Research Curator, Herpetology
11 West Jones Street, Raleigh, NC 27601
- Ph.D. in Biological Sciences, University of Illinois at Chicago, 2006
- M.S. in Zoology, North Carolina State University, 1998
- B.S. in Ecology and Evolutionary Biology, Cornell University, 1995
- Postdoctoral Fellow, University of California, Berkeley, 2006-2008
- Adjunct Assistant Professor, Department of Biology, The University of North Carolina at Chapel Hill
- Adjunct Assistant Professor, Department of Biology, North Carolina State University
Bryan is a herpetologist that focuses on the biodiversity, systematics, and conservation of amphibians and reptiles. He is especially interested in patterns and processes of speciation. What is a species, and how do we recognize it? Using molecular data and tools from the fields of systematics and phylogeography, he delineates the boundaries within complexes of “cryptic species” (two or more species erroneously classified as single species). His research has shown that many geographically widespread “species” actually contain multiple, divergent, and sometimes sympatric evolutionary lineages that he hypothesizes are distinct species. These findings have implications for biogeography, community ecology, and conservation, and raise questions on how these sympatric lineages originated and are maintained.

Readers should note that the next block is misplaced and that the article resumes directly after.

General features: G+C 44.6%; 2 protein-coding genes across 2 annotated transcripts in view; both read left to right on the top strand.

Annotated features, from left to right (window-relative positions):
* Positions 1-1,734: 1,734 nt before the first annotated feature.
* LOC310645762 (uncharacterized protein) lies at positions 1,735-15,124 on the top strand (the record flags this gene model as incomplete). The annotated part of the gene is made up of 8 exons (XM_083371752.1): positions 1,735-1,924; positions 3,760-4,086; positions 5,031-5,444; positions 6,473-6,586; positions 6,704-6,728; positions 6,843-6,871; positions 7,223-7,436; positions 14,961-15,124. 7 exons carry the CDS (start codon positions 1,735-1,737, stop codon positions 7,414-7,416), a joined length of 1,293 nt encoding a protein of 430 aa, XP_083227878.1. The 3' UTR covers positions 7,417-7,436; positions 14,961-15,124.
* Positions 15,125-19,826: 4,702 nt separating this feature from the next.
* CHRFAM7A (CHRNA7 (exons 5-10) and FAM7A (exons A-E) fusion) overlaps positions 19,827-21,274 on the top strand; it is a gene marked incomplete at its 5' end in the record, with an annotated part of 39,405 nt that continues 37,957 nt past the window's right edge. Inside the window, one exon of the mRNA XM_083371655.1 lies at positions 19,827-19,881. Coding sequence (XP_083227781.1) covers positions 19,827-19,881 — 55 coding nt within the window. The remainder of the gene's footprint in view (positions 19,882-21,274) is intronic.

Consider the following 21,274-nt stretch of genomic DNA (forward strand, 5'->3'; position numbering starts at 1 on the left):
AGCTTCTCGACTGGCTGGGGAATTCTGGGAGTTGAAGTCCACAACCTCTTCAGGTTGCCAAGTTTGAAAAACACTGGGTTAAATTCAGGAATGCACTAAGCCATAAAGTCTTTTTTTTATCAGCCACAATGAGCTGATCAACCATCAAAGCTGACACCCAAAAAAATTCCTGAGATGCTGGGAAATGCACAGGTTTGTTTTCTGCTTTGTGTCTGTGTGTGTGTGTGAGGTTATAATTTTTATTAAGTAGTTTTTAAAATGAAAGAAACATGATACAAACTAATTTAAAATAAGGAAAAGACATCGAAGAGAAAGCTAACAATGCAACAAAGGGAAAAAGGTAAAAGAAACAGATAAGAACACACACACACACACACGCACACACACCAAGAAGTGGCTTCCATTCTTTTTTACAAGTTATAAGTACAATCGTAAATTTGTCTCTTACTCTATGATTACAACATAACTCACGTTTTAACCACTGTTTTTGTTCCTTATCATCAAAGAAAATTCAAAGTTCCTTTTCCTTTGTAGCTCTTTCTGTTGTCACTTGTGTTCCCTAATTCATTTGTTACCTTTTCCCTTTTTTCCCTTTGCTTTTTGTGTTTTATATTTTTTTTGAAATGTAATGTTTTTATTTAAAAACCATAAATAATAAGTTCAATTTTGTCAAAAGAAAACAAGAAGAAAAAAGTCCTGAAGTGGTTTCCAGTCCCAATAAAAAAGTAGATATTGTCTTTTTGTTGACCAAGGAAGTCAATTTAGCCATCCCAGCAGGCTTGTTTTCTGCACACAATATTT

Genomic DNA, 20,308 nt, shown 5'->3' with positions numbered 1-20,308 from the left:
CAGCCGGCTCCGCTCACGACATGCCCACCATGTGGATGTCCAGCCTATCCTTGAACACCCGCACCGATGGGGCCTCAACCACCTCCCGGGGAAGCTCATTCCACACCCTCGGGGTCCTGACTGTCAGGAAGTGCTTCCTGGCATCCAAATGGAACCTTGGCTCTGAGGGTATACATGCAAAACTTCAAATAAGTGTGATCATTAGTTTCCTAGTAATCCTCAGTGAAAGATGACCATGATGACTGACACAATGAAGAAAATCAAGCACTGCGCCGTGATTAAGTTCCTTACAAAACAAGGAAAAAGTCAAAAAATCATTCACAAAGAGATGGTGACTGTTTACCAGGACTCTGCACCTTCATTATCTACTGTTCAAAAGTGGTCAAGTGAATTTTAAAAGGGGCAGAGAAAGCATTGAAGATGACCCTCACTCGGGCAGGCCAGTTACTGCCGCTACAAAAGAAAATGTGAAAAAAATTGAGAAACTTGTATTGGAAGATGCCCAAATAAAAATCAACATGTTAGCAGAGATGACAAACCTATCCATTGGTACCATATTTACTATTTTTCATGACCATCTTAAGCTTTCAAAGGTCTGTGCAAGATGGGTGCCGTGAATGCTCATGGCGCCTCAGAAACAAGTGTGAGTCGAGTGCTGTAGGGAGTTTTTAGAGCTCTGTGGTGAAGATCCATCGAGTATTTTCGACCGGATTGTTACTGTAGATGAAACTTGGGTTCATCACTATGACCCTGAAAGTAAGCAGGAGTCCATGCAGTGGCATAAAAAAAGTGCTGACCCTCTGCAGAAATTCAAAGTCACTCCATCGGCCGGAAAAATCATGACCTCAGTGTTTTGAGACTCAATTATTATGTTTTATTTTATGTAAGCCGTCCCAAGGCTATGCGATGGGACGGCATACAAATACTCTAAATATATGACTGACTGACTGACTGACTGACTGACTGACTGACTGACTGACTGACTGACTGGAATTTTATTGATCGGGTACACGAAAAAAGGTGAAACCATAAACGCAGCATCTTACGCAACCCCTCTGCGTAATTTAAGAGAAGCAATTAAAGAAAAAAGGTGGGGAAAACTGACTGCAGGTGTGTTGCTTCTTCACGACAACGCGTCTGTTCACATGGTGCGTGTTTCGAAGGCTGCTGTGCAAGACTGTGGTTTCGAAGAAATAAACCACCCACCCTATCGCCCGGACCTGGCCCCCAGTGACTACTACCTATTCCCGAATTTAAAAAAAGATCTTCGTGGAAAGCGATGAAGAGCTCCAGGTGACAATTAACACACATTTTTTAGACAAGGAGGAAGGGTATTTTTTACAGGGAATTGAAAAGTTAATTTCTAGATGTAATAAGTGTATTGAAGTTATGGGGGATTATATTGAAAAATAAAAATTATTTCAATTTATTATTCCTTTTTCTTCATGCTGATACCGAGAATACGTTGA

As a museum curatorial herpetologist, he devotes considerable time to preparing species descriptions and taxonomic revisions, usually initiated by findings in his field collections. He has maintained an active field program in Southeast Asia since 1998, with a focus on the countries of Laos, Cambodia, Vietnam and Thailand. More recently, the scope of his field work was expanded to include Gabon, central Africa.
Closer to home in North Carolina, hs is investigating the taxonomic status of an unusual population of the Two- lined Salamander (genus Eurycea), and hybridization between native and invasive slider turtles (Trachemys scripta).
To learn more about Bryan's research, please visit www.bryanlstuart.com.
- Stuart, B.L., J.J.L. Rowley, S. Phimmachak, A. Aowphol, and N. Sivongxay. 2014. Salamander protection starts with the newt. Science 346: 1067-1068.
- Rowley, J.J.L. and B. L. Stuart*. 2014. Amphibian conservation in Vietnam, Laos, and Cambodia. Chapter 16, pp. 264-280. In H. Heatwole and I. Das (Eds.). Conservation Biology of Amphibians of Asia. Decline in the Eastern Hemisphere. Amphibian Biology. Vol. 11(3). Natural History Publications Sdn Bhd., Kota Kinabalu, Malaysia. (*authors contributed equally).
- Stuart, B.L., J. Rosado, and P.D. Brinkman. 2014. Albert Rogers Crandall’s Smooth Green Snake (Opheodrys vernalis) from North Carolina. Southeastern Naturalist 13(4): N37-N42.
- Stuart, B.L., S. Phimmachak, S. Seateun, and J.A. Sheridan. 2013. A new Philautus (Anura: Rhacophoridae) from northern Laos allied to P. abditus Inger, Orlov & Darevsky, 1999. Zootaxa 3745: 73-83.
- Brown, R.M. and B.L. Stuart. 2012. Patterns of biodiversity discovery through time: an historical analysis of amphibian species discoveries in the Southeast Asian mainland and adjacent island archipelagos. In D. J. Gower, K. G. Johnson, J. E. Richardson, B. R. Rosen, L. Ruber, and S. T. Williams (eds.). Biotic Evolution and Environmental Change in Southeast Asia. Cambridge University Press.